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Atlanta's mortgage delinquency rate 5th highest in nation, according to new data

A federal moratorium on foreclosures is set to expire June 30.

ATLANTA — As the Atlanta housing prices continue to soar - a trend 11Alive has been tracking throughout the pandemic - many current homeowners are struggling to make their mortgage payments.

New data from Atlanta Business Chronicle, 11Alive’s business partner, shows that metro Atlanta homeowners are falling behind on their mortgage payments at one of the highest rates in the country. This is considered the fifth-highest rate of serious delinquency in the country.

With more COVID-19 forbearance programs ending soon, many people in metro Atlanta could be at risk of losing their homes in a competitive real estate market.

Sam Hoskins, a homeowner in southwest Atlanta, pointed to income inequality and soaring property taxes as some of the challenges for homeowners.

“There’s a lot of gentrification happening so as they are taking these older homes and renovating them and that is driving the average home sale price in communities,” Hoskins said.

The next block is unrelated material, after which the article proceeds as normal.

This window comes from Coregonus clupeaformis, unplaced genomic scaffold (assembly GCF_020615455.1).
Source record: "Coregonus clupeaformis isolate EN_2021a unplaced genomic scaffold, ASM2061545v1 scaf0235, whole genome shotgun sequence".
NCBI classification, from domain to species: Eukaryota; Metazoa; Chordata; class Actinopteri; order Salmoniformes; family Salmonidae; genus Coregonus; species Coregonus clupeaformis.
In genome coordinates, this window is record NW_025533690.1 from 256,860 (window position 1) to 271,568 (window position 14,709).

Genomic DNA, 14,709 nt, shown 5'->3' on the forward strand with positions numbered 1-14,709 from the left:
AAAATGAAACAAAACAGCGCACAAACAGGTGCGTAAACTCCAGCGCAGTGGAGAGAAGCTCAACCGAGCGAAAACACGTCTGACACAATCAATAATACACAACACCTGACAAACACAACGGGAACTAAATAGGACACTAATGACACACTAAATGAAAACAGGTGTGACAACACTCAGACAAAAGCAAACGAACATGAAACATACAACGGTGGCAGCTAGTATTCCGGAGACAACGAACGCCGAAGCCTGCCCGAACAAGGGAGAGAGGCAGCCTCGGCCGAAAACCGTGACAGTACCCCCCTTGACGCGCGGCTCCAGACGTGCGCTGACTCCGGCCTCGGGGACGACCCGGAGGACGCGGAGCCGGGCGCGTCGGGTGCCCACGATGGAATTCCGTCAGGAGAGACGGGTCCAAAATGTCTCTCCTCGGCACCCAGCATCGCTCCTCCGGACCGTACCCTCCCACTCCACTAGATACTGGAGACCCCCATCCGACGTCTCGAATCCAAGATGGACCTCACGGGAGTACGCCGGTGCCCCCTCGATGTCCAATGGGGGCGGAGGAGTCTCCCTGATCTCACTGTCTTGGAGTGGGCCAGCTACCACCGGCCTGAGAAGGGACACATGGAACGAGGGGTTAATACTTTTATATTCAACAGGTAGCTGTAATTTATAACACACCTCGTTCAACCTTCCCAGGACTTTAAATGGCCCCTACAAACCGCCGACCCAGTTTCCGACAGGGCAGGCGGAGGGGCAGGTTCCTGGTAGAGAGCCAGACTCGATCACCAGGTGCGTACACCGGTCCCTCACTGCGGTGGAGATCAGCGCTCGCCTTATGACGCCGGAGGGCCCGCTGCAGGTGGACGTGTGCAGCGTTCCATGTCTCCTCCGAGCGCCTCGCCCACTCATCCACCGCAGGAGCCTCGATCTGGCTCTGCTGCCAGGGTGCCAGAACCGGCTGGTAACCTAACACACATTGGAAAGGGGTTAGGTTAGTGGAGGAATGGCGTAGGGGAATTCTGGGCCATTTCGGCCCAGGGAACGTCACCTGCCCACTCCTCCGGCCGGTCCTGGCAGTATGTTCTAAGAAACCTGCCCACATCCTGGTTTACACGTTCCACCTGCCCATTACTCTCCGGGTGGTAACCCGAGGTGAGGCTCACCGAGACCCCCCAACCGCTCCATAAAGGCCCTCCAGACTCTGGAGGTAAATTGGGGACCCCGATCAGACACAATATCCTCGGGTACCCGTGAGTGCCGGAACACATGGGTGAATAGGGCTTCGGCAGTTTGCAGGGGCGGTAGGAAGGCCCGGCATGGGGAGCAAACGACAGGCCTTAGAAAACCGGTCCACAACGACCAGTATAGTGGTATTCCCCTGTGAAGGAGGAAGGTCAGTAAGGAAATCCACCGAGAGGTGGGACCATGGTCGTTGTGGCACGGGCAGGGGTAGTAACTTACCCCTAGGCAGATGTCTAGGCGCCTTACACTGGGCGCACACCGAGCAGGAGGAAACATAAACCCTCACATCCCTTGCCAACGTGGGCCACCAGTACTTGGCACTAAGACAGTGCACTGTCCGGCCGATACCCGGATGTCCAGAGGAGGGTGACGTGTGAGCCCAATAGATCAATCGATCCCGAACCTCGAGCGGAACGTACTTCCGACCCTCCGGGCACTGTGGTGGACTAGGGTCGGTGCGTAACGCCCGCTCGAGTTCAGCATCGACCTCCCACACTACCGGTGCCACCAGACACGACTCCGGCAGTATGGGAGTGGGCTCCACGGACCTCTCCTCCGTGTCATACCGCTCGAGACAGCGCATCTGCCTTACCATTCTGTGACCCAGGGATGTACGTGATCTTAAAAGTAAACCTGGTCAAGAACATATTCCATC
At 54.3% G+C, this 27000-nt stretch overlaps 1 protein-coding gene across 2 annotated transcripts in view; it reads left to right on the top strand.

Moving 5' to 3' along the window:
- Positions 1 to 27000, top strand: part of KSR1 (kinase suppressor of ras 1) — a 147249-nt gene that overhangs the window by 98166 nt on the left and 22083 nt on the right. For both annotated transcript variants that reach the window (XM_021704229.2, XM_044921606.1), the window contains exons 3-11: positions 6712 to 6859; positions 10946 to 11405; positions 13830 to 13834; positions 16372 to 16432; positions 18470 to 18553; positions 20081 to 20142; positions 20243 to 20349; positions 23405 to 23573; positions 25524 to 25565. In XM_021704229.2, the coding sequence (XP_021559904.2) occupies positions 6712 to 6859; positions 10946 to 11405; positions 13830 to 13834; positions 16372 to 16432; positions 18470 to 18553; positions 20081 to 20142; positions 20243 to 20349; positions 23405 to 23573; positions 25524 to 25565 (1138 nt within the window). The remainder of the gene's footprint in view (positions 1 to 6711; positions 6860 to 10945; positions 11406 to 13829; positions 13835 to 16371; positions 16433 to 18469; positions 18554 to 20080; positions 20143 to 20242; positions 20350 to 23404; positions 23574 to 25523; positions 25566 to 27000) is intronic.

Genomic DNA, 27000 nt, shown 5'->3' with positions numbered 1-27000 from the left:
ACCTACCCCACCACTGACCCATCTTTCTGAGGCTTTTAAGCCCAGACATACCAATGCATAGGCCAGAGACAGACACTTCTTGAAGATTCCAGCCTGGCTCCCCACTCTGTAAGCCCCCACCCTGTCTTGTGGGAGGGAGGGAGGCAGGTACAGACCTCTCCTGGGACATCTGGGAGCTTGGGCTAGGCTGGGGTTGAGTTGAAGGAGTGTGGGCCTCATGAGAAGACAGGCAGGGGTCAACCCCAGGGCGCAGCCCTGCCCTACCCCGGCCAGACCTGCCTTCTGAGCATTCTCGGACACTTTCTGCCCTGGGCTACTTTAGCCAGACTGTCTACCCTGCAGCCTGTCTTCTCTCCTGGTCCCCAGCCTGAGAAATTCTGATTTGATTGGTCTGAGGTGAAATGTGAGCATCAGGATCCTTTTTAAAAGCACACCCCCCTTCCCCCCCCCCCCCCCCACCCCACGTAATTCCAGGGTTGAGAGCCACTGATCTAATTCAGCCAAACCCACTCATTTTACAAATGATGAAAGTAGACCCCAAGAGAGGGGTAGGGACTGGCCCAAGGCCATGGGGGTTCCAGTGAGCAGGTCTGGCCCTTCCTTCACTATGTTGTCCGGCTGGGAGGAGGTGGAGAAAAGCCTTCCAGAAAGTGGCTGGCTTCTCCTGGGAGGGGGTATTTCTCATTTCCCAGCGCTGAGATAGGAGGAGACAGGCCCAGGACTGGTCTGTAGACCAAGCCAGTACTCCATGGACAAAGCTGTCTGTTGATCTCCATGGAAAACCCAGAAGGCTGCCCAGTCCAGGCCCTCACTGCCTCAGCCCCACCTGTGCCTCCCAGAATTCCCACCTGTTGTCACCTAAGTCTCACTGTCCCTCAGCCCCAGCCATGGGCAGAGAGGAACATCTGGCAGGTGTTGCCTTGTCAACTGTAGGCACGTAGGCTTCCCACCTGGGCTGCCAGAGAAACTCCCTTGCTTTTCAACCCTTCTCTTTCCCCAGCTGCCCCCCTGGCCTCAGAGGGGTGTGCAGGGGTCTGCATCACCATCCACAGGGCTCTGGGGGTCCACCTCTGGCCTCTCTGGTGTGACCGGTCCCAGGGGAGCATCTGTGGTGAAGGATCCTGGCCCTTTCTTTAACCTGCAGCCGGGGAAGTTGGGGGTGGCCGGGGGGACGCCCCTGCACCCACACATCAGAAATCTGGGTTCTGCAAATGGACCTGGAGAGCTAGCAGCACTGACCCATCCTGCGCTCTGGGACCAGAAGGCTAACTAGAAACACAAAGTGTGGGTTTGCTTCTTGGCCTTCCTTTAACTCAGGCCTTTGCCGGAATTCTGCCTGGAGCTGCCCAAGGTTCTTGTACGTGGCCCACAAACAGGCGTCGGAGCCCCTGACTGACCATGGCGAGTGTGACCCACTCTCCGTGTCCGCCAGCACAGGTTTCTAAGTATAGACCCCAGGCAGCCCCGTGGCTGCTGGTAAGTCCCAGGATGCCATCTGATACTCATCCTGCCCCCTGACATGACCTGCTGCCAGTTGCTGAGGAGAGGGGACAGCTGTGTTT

According to S&P Dow Jones indices, Atlanta home prices are rising at one of the fastest rates in 30 years thanks to limited inventory and a spike in people wanting to purchase homes

At the same time, 4.5% of Atlanta homeowners were at least 90 days delinquent on mortgage payments in April.

Tarvis Hicks, a loss mitigation specialist, gets calls frequently from people who fear losing their homes due to tough times.

“Because the cost of living is very high, property tax is through the roof. When the pandemic happened, I kind of knew Atlanta would be one of the major cities that would get hit hard,” Hicks said.

Hicks says the most vulnerable during this time are longtime homeowners.

“I see a trend for older homeowners – the 65 and up crowd. Their property taxes are getting very high and usually, at that age, they’re on a fixed income.”

A federal moratorium on foreclosures is set to expire on June 30.

Hicks said this could force more people out of their homes if lenders and private loan companies don’t extend their individual forbearance deadlines as well.

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